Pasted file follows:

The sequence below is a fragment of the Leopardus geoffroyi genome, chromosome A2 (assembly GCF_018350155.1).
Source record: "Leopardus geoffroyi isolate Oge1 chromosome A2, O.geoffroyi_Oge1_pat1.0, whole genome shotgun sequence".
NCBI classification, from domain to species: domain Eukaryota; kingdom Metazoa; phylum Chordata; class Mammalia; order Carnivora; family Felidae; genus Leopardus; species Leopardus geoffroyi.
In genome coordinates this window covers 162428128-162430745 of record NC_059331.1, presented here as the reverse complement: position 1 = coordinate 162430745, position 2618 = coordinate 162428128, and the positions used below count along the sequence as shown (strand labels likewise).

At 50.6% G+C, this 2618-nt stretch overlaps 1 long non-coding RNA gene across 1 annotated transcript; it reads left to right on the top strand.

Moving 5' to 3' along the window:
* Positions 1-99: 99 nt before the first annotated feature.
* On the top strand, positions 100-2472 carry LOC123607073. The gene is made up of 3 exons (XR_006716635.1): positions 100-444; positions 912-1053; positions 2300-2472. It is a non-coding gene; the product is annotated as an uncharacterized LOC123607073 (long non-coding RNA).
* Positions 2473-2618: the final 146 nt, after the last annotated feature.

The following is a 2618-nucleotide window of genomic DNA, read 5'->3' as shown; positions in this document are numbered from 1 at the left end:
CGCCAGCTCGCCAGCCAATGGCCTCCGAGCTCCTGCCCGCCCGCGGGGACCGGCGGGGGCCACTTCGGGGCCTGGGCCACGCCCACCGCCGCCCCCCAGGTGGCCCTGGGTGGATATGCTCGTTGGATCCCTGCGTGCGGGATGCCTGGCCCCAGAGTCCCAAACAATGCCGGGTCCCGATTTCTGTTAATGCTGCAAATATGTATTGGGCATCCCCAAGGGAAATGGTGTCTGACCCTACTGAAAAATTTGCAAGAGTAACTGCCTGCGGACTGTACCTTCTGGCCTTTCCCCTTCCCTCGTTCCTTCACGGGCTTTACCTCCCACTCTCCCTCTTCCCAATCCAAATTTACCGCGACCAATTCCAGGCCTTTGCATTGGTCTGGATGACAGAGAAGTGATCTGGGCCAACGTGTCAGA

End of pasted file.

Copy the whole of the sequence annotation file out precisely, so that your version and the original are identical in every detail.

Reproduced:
The sequence below is a fragment of the Leopardus geoffroyi genome, chromosome A2 (assembly GCF_018350155.1).
Source record: "Leopardus geoffroyi isolate Oge1 chromosome A2, O.geoffroyi_Oge1_pat1.0, whole genome shotgun sequence".
NCBI classification, from domain to species: domain Eukaryota; kingdom Metazoa; phylum Chordata; class Mammalia; order Carnivora; family Felidae; genus Leopardus; species Leopardus geoffroyi.
In genome coordinates this window covers 162428128-162430745 of record NC_059331.1, presented here as the reverse complement: position 1 = coordinate 162430745, position 2618 = coordinate 162428128, and the positions used below count along the sequence as shown (strand labels likewise).

At 50.6% G+C, this 2618-nt stretch overlaps 1 long non-coding RNA gene across 1 annotated transcript; it reads left to right on the top strand.

Moving 5' to 3' along the window:
* Positions 1-99: 99 nt before the first annotated feature.
* On the top strand, positions 100-2472 carry LOC123607073. The gene is made up of 3 exons (XR_006716635.1): positions 100-444; positions 912-1053; positions 2300-2472. It is a non-coding gene; the product is annotated as an uncharacterized LOC123607073 (long non-coding RNA).
* Positions 2473-2618: the final 146 nt, after the last annotated feature.

The following is a 2618-nucleotide window of genomic DNA, read 5'->3' as shown; positions in this document are numbered from 1 at the left end:
CGCCAGCTCGCCAGCCAATGGCCTCCGAGCTCCTGCCCGCCCGCGGGGACCGGCGGGGGCCACTTCGGGGCCTGGGCCACGCCCACCGCCGCCCCCCAGGTGGCCCTGGGTGGATATGCTCGTTGGATCCCTGCGTGCGGGATGCCTGGCCCCAGAGTCCCAAACAATGCCGGGTCCCGATTTCTGTTAATGCTGCAAATATGTATTGGGCATCCCCAAGGGAAATGGTGTCTGACCCTACTGAAAAATTTGCAAGAGTAACTGCCTGCGGACTGTACCTTCTGGCCTTTCCCCTTCCCTCGTTCCTTCACGGGCTTTACCTCCCACTCTCCCTCTTCCCAATCCAAATTTACCGCGACCAATTCCAGGCCTTTGCATTGGTCTGGATGACAGAGAAGTGATCTGGGCCAACGTGTCAGA